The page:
International Songwriters Association (ISA) Songs And Songwriting Rodger Hodgson Interview

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Rodger Hodgson Interview

Introduction by Jim Liddane
Born in 1950 in Portsmouth, England, Roger Hodgson is a musician and singer, best known as the co-founder and former lead vocalist of Supertramp. He is also widely regarded as one of the most talented and influential songwriters of his generation,

Rodger's parents were both interested in music, and his father - who played clarinet and saxophone - was a Royal Air Force musician. Hodgson grew up in Oxfordshire, and formed his first band, People Like Us, while attending Woodcote House School near Windlesham in Surrey. After leaving Woodcote House, Hodgson briefly attended Stowe School, where he also played in a school band.

In 1968, Hodgson moved to London where he met Rick Davies, and the two musicians started playing together in various outfits. His first professional gig was as a member of Argosy, a band that also featured future Elton John guitarist Caleb Quaye. Argosy released a single in 1969, which was produced by Beatles producer George Martin, but the record failed to sell and the band soon disbanded.

After Argosy, Hodgson and Davies formed Supertramp, and began playing gigs in and around London. They signed a record deal in 1970 and released their self-titled debut album later that year. That record was not a hit, but the release of their album "Crime Of The Century" in 1974 brought them critical and commercial success, reaching the Top 10 in the UK and the Top 40 in the US. It included hit songs such as "Dreamer" and "Bloody Well Right" and showcased the band's unique blend of progressive rock and pop sensibilities.

Following the success of "Crime of the Century," Supertramp continued to release hit albums throughout the 1970s, including "Crisis? What Crisis?" (1975), "Even In The Quietest Moments..." (1977), and "Breakfast In America" (1979). "Breakfast In America" was the band's most successful album, reaching No. 1 on the charts in both the US and the UK and selling over 20 million copies worldwide. The album included hit singles such as "The Logical Song," "Take the Long Way Home," and the title track.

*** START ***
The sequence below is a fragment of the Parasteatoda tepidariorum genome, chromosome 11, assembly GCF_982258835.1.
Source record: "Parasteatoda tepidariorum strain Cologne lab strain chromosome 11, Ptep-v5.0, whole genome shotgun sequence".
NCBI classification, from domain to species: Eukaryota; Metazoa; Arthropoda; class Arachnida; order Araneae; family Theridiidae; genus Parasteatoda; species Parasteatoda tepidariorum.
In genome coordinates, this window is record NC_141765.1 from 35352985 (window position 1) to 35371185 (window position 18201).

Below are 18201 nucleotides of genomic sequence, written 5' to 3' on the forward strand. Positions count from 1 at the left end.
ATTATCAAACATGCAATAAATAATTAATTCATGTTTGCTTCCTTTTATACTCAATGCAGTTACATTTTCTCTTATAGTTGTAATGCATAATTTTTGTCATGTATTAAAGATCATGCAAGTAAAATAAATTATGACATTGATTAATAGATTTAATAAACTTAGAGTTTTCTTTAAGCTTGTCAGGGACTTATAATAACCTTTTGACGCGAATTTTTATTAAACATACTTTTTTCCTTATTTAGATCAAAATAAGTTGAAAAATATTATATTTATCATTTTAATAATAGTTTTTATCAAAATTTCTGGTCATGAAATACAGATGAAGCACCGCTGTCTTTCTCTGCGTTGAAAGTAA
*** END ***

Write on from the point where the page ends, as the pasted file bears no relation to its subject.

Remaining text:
Hodgson wrote and sang many of the band's biggest hits, including "Dreamer," "Breakfast in America," "Give A Little Bit," "The Logical Song," "Take The Long Way Home," "It's Raining Again," "Fool's Overture," "School," "Hide In Your Shell," "Lovers In The Wind," "Lord Is It Mine", and so many more!

In 1983, Hodgson left Supertramp to focus on his solo career, and has since released several albums, including "In the Eye of the Storm," "Hai Hai," and "Open the Door." He continues to tour and perform around the world, playing both his solo material and Supertramp classics.

Noreen Skeene interviewed Roger Hodgson for the International Songwriters Association's publication "Songwriter Magazine".

Comments on your new solo album have included "It sounds like Supertramp", this from people who do not realise that basically, you were Supertramp. Does this in any way worry you?
This is better than the last interviewer  who  said:  "Why  have  you copied  Supertramp?" The thing is,  it sounds  like Roger Hodgson - it's still going to be my voice whatever I do. I cannot disguise that, and anyway, they're still going to be my songs. Actually, in a way I'm quite glad that people are saying this, because I need to tell people who I was in Supertramp.  I  want  to  take  my audience with me, rather than go too far too quickly, lose them, and have to start from scratch again. I'm going to have to start from scratch with the name as it is, so for now, I'll just take one step at a time.

You're  the  singer,  songwriter, producer,  designer  -  everything  In fact. How difficult is it to retain objectivity?
I wasn't really alone of course. For example,  I  was  working  with  an engineer who was very vocal in his opinions, and a friend as well, Ken Allerdyce. Actually, I have a lot of people around me who are in fact my worst critics. If I can make them happy and myself happy, I'm pretty sure the album will work.

How much did it cost to make this album?